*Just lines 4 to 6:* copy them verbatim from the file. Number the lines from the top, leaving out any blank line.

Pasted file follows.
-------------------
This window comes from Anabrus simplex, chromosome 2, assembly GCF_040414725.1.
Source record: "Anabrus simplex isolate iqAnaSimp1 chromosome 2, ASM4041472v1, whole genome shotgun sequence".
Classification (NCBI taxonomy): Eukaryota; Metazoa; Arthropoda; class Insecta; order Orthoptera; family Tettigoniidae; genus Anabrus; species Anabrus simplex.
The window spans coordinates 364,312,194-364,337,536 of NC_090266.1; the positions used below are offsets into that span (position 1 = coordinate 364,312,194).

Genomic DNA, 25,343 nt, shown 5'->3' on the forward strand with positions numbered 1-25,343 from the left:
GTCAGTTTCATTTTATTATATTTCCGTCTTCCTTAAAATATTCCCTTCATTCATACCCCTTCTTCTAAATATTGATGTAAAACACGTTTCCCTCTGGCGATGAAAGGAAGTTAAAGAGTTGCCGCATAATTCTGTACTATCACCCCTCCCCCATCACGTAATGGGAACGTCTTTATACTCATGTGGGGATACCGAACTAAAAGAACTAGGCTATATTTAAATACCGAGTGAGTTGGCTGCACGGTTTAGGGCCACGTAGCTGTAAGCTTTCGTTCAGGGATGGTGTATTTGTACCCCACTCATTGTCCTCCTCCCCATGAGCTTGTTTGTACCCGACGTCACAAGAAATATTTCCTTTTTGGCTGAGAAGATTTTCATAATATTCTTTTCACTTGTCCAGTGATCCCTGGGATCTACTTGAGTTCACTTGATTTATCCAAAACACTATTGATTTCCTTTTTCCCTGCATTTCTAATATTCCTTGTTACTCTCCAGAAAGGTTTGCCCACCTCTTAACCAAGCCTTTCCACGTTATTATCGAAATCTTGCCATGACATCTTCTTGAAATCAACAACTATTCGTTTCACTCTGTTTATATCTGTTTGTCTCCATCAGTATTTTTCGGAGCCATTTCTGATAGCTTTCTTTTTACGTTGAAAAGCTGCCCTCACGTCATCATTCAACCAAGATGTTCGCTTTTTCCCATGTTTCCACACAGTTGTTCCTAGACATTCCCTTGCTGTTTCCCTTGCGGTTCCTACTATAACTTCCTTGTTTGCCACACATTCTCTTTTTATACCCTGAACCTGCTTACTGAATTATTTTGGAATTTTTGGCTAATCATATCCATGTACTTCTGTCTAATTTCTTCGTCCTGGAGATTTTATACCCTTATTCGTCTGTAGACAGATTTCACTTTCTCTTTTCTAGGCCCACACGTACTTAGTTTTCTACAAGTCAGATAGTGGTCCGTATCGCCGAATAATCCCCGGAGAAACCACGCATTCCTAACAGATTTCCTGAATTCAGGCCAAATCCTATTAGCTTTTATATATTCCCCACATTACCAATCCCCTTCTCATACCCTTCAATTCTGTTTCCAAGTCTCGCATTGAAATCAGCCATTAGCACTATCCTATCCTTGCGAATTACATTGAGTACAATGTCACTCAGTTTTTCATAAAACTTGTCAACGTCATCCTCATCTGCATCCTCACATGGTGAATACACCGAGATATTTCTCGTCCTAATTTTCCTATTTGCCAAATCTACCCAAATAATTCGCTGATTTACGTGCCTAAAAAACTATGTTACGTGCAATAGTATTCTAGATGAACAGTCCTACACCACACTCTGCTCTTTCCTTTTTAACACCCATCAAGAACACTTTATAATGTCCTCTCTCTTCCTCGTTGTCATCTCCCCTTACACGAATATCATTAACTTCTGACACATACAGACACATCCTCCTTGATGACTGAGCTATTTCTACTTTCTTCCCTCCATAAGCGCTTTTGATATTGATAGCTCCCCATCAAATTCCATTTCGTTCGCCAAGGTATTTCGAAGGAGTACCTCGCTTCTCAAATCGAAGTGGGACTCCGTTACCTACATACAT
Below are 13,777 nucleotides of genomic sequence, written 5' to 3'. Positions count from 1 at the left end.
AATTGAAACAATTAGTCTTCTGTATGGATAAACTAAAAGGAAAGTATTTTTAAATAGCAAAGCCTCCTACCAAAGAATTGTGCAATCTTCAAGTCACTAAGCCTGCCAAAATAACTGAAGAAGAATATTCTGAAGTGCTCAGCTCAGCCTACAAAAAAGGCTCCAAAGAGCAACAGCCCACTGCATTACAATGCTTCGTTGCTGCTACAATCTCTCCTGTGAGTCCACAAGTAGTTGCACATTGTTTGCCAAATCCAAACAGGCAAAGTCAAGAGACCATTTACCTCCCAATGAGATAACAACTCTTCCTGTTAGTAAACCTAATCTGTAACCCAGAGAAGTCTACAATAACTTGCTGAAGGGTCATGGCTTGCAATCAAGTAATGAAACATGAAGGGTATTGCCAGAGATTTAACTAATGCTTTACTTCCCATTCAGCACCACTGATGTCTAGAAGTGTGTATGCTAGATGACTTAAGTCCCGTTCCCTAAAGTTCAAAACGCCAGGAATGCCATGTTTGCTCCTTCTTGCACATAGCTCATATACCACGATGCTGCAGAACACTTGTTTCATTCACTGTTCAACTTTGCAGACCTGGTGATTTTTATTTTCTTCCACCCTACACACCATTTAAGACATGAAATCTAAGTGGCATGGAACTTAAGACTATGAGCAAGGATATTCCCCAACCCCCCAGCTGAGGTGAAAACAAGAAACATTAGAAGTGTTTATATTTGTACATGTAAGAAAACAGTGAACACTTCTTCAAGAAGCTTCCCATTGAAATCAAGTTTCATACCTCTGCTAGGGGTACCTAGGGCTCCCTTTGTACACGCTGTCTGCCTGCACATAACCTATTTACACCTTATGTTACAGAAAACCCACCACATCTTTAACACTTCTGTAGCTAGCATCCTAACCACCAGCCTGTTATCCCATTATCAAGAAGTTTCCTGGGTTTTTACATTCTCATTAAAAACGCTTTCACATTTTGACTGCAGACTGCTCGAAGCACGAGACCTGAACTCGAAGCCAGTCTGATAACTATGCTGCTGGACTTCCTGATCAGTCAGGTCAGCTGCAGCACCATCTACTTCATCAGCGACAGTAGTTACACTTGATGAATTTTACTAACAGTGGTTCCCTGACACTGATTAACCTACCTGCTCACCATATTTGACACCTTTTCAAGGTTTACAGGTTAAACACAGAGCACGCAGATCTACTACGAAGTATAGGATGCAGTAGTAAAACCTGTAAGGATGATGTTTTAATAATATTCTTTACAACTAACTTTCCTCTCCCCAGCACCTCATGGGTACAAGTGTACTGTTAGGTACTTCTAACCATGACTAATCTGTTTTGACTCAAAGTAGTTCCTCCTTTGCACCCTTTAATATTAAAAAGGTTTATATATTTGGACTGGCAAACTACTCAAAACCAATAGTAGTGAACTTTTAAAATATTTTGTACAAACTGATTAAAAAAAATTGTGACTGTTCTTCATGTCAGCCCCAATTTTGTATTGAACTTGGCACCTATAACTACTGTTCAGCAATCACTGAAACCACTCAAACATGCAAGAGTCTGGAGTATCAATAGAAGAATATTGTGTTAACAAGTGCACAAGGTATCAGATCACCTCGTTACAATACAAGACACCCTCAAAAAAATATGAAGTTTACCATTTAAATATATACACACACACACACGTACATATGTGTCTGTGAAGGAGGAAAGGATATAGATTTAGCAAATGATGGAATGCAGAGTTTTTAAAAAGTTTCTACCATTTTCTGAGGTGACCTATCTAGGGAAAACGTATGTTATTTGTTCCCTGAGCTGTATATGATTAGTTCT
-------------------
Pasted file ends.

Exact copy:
The window spans coordinates 364,312,194-364,337,536 of NC_090266.1; the positions used below are offsets into that span (position 1 = coordinate 364,312,194).

Genomic DNA, 25,343 nt, shown 5'->3' on the forward strand with positions numbered 1-25,343 from the left:
GTCAGTTTCATTTTATTATATTTCCGTCTTCCTTAAAATATTCCCTTCATTCATACCCCTTCTTCTAAATATTGATGTAAAACACGTTTCCCTCTGGCGATGAAAGGAAGTTAAAGAGTTGCCGCATAATTCTGTACTATCACCCCTCCCCCATCACGTAATGGGAACGTCTTTATACTCATGTGGGGATACCGAACTAAAAGAACTAGGCTATATTTAAATACCGAGTGAGTTGGCTGCACGGTTTAGGGCCACGTAGCTGTAAGCTTTCGTTCAGGGATGGTGTATTTGTACCCCACTCATTGTCCTCCTCCCCATGAGCTTGTTTGTACCCGACGTCACAAGAAATATTTCCTTTTTGGCTGAGAAGATTTTCATAATATTCTTTTCACTTGTCCAGTGATCCCTGGGATCTACTTGAGTTCACTTGATTTATCCAAAACACTATTGATTTCCTTTTTCCCTGCATTTCTAATATTCCTTGTTACTCTCCAGAAAGGTTTGCCCACCTCTTAACCAAGCCTTTCCACGTTATTATCGAAATCTTGCCATGACATCTTCTTGAAATCAACAACTATTCGTTTCACTCTGTTTATATCTGTTTGTCTCCATCAGTATTTTTCGGAGCCATTTCTGATAGCTTTCTTTTTACGTTGAAAAGCTGCCCTCACGTCATCATTCAACCAAGATGTTCGCTTTTTCCCATGTTTCCACACAGTTGTTCCTAGACATTCCCTTGCTGTTTCCCTTGCGGTTCCTACTATAACTTCCTTGTTTGCCACACATTCTCTTTTTATACCCTGAACCTGCTTACTGAATTATTTTGGAATTTTTGGCTAATCATATCCATGTACTTCTGTCTAATTTCTTCGTCCTGGAGATTTTATACCCTTATTCGTCTGTAGACAGATTTCACTTTCTCTTTTCTAGGCCCACACGTACTTAGTTTTCTACAAGTCAGATAGTGGTCCGTATCGCCGAATAATCCCCGGAGAAACCACGCATTCCTAACAGATTTCCTGAATTCAGGCCAAATCCTATTAGCTTTTATATATTCCCCACATTACCAATCCCCTTCTCATACCCTTCAATTCTGTTTCCAAGTCTCGCATTGAAATCAGCCATTAGCACTATCCTATCCTTGCGAATTACATTGAGTACAATGTCACTCAGTTTTTCATAAAACTTGTCAACGTCATCCTCATCTGCATCCTCACATGGTGAATACACCGAGATATTTCTCGTCCTAATTTTCCTATTTGCCAAATCTACCCAAATAATTCGCTGATTTACGTGCCTAAAAAACTATGTTACGTGCAATAGTATTCTAGATGAACAGTCCTACACCACACTCTGCTCTTTCCTTTTTAACACCCATCAAGAACACTTTATAATGTCCTCTCTCTTCCTCGTTGTCATCTCCCCTTACACGAATATCATTAACTTCTGACACATACAGACACATCCTCCTTGATGACTGAGCTATTTCTACTTTCTTCCCTCCATAAGCGCTTTTGATATTGATAGCTCCCCATCAAATTCCATTTCGTTCGCCAAGGTATTTCGAAGGAGTACCTCGCTTCTCAAATCGAAGTGGGACTCCGTTACCTACATACAT